International law is an independent system of law existing outside the legal orders of particular states. It differs from domestic legal systems in a number of respects. For example, although the United Nations (UN) General Assembly, which consists of representatives of some 190 countries, has the outward appearances of a legislature, it has no power to issue binding laws. Rather, its resolutions serve only as recommendations—except in specific cases and for certain purposes within the UN system, such as determining the UN budget, admitting new members of the UN, and, with the involvement of the Security Council, electing new judges to the International Court of Justice (ICJ). Also, there is no system of courts with comprehensive jurisdiction in international law. The ICJ’s jurisdiction in contentious cases is founded upon the consent of the particular states involved. There is no international police force´-or-comprehensive system of law enforcement, and there also is no supreme executive authority. The UN Security Council may authorize the use of force to compel states to comply with its decisions, but only in specific and-limit-ed circumstances-;- essentially, there must be a prior act of aggression´-or-the threat of such an act. Moreover, any such enforcement action can be vetoed by any of the council’s five permanent members (China, France, Russia, the United Kingdom, and the United States). Because there is no standing UN military, the forces involved must be assembled from member states on an ad hoc basis.
international law definition :
International law is a system of legal principles and norms regulating relations between peoples and states and determining their mutual rights and obligations. ... The norms of international law are contained in bilateral and multilateral interstate treaties, and also form in the form of international customs.
The peculiarities of international law can be traced in its comparison with the domestic law:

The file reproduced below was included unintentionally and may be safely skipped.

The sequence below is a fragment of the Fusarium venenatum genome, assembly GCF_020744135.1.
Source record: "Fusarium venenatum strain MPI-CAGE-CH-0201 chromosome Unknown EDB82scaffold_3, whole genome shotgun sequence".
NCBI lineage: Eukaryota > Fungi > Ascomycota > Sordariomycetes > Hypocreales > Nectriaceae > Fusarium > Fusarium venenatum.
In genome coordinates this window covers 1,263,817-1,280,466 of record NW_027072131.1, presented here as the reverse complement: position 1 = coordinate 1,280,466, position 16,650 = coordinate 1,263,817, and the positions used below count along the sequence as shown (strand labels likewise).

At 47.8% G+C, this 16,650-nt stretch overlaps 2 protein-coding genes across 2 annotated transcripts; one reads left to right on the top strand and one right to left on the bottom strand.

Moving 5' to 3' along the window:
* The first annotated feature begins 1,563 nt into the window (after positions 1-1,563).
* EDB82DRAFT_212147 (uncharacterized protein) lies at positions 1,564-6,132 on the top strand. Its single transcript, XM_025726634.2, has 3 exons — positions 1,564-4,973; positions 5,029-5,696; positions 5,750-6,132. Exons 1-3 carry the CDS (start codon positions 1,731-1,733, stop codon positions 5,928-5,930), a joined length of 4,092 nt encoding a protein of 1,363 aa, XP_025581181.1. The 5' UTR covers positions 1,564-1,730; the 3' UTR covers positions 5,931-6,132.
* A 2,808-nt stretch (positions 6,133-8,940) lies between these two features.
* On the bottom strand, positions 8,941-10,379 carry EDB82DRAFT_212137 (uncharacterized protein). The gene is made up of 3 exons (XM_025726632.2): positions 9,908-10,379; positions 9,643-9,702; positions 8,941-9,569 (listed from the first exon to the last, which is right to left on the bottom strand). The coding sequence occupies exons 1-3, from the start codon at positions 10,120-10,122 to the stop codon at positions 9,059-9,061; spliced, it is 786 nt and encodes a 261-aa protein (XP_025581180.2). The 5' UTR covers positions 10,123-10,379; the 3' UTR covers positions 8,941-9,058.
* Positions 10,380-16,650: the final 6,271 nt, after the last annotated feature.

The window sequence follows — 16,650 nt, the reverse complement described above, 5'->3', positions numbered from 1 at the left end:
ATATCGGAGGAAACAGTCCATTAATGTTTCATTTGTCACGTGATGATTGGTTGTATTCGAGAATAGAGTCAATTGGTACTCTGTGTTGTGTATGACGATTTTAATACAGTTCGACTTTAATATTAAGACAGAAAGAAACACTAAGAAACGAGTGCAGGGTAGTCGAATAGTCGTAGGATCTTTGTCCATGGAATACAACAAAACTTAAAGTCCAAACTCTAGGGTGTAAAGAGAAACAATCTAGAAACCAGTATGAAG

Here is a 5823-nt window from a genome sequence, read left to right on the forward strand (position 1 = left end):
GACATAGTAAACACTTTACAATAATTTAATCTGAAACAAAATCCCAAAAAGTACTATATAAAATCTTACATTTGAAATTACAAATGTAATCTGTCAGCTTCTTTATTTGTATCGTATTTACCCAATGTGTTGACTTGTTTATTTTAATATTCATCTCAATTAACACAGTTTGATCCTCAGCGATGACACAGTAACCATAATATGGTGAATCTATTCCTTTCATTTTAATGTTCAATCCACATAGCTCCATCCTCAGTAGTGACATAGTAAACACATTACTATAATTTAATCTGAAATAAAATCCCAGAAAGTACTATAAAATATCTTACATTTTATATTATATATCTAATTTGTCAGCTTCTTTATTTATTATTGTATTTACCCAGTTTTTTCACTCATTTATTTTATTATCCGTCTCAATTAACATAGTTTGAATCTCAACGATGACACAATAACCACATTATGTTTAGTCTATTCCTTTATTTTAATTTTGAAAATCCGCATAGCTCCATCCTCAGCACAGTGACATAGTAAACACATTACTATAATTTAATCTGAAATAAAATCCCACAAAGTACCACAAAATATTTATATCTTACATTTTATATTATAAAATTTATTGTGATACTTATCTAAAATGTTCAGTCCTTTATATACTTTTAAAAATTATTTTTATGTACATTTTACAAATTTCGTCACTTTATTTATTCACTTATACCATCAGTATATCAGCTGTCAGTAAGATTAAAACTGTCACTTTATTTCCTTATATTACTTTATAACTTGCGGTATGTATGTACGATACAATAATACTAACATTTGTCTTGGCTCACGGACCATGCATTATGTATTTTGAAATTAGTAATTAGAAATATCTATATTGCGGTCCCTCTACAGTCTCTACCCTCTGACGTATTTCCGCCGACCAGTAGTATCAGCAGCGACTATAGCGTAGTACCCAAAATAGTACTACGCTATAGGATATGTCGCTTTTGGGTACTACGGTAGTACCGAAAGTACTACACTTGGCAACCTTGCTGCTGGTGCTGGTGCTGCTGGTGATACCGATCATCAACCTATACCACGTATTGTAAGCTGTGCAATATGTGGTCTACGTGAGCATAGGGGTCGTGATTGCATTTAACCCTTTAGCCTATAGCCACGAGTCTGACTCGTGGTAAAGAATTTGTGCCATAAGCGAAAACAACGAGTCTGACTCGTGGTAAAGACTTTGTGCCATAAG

By the way of formation of norms. The norms of the domestic law are created by the national authorities of states. The norms of international law are created by its subjects, and above all by states, by means of an agreement, the essence of which is the coordination of the will of states´-or-other subjects of international law-;-
By subjects. Subjects of internal law are physical and legal persons, state bodies, subjects of international law are sovereign states fighting for the creation of an independent state, nations and peoples, international organizations and some state entities, for example, the Vatican-;- On the subject of regulation. Domestic law is called upon to regulate relations between subjects of national law of individual states. The subject of regulation of international law are interstate relations in the broad sense of the word-;-
By sources of law. The norms of international and domestic law exist in various legal forms. Domestic norms are formulated in the form of laws, decrees, decrees, etc., international legal - in the form of international treaties, customs, decisions of international organizations, acts of international conferences and meetings-;-
By the way of implementation of norms. The norms of national law are provided by the compulsory force of the state. Ensuring the implementation of international legal norms, due to the fact that in international relations there is no education standing over international legal subjects, is produced by the subjects of international law (individually´-or-collectively).
-function-s of international law :
Coordinating - with its help, subjects of international law establish standards of conduct among themselves.
Regulatory - the rules of international law are designed to regulate legal relations, and not to discourage them and not complicate them.
Security - international law contains rules on responsibility that induce subjects of international law to follow generally accepted norms of international law.